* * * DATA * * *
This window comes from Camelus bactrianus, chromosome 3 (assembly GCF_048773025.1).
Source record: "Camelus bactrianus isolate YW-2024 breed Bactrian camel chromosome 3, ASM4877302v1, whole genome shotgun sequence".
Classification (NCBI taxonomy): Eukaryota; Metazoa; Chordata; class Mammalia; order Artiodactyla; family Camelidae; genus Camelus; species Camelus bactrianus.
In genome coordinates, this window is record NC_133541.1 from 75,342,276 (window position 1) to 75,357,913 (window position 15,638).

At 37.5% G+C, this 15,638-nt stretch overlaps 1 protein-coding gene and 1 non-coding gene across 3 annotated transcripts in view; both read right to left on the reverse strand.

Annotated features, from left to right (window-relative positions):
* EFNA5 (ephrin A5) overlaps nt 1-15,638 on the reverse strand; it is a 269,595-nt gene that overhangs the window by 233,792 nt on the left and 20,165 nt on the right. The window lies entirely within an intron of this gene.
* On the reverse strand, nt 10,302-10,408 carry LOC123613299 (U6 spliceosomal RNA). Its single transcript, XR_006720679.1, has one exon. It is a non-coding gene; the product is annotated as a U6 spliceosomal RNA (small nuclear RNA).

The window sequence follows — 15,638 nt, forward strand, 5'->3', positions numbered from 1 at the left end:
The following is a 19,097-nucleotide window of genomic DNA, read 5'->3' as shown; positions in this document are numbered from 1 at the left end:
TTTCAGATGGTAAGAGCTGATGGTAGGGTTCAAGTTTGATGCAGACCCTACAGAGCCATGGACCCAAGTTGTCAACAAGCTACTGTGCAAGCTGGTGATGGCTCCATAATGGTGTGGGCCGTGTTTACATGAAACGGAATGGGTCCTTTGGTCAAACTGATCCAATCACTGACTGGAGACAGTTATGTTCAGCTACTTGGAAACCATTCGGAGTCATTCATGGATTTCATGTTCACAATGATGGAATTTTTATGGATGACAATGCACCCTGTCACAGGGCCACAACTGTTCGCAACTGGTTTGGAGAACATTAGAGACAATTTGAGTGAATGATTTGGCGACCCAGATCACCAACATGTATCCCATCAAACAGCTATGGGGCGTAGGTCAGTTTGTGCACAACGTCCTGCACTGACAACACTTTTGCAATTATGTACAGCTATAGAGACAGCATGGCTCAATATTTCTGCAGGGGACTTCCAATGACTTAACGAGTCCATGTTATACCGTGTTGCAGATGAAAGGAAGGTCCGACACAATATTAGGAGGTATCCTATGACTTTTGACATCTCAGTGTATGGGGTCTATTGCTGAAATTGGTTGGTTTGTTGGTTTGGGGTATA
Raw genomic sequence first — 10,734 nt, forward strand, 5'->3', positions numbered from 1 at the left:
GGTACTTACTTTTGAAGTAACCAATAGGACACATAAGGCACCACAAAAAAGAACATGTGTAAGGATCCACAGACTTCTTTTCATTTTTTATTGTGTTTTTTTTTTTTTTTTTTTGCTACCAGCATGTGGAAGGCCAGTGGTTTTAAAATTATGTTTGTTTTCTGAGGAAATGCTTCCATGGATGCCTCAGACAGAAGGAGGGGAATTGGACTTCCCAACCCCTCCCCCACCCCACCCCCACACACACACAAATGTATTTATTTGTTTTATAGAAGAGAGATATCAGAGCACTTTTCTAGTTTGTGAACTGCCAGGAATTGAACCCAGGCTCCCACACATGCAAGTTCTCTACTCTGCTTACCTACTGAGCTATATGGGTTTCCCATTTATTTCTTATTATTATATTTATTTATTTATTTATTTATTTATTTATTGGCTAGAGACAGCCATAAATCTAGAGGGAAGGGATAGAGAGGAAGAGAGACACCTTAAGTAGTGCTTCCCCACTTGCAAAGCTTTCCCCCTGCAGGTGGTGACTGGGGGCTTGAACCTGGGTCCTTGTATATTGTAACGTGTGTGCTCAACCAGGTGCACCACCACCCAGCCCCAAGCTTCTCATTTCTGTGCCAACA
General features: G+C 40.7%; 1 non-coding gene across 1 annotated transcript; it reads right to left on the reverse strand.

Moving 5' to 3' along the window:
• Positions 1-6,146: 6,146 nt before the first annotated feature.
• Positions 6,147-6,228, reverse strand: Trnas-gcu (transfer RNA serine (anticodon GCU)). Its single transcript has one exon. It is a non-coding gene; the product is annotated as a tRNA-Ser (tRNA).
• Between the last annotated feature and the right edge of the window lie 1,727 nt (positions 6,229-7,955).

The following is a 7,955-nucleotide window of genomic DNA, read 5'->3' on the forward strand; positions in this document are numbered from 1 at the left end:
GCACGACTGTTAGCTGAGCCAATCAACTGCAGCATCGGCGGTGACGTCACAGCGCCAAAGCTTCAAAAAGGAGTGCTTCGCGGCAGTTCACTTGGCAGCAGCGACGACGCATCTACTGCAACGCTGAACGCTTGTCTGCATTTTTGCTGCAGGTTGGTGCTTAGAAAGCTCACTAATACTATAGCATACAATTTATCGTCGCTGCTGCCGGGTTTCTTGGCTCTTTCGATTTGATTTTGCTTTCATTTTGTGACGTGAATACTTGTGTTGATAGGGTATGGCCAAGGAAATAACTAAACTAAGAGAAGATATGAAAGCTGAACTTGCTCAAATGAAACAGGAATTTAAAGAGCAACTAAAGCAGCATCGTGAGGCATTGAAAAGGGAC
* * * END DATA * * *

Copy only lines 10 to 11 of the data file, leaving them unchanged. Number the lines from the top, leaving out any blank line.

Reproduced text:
The following is a 19,097-nucleotide window of genomic DNA, read 5'->3' as shown; positions in this document are numbered from 1 at the left end:
TTTCAGATGGTAAGAGCTGATGGTAGGGTTCAAGTTTGATGCAGACCCTACAGAGCCATGGACCCAAGTTGTCAACAAGCTACTGTGCAAGCTGGTGATGGCTCCATAATGGTGTGGGCCGTGTTTACATGAAACGGAATGGGTCCTTTGGTCAAACTGATCCAATCACTGACTGGAGACAGTTATGTTCAGCTACTTGGAAACCATTCGGAGTCATTCATGGATTTCATGTTCACAATGATGGAATTTTTATGGATGACAATGCACCCTGTCACAGGGCCACAACTGTTCGCAACTGGTTTGGAGAACATTAGAGACAATTTGAGTGAATGATTTGGCGACCCAGATCACCAACATGTATCCCATCAAACAGCTATGGGGCGTAGGTCAGTTTGTGCACAACGTCCTGCACTGACAACACTTTTGCAATTATGTACAGCTATAGAGACAGCATGGCTCAATATTTCTGCAGGGGACTTCCAATGACTTAACGAGTCCATGTTATACCGTGTTGCAGATGAAAGGAAGGTCCGACACAATATTAGGAGGTATCCTATGACTTTTGACATCTCAGTGTATGGGGTCTATTGCTGAAATTGGTTGGTTTGTTGGTTTGGGGTATA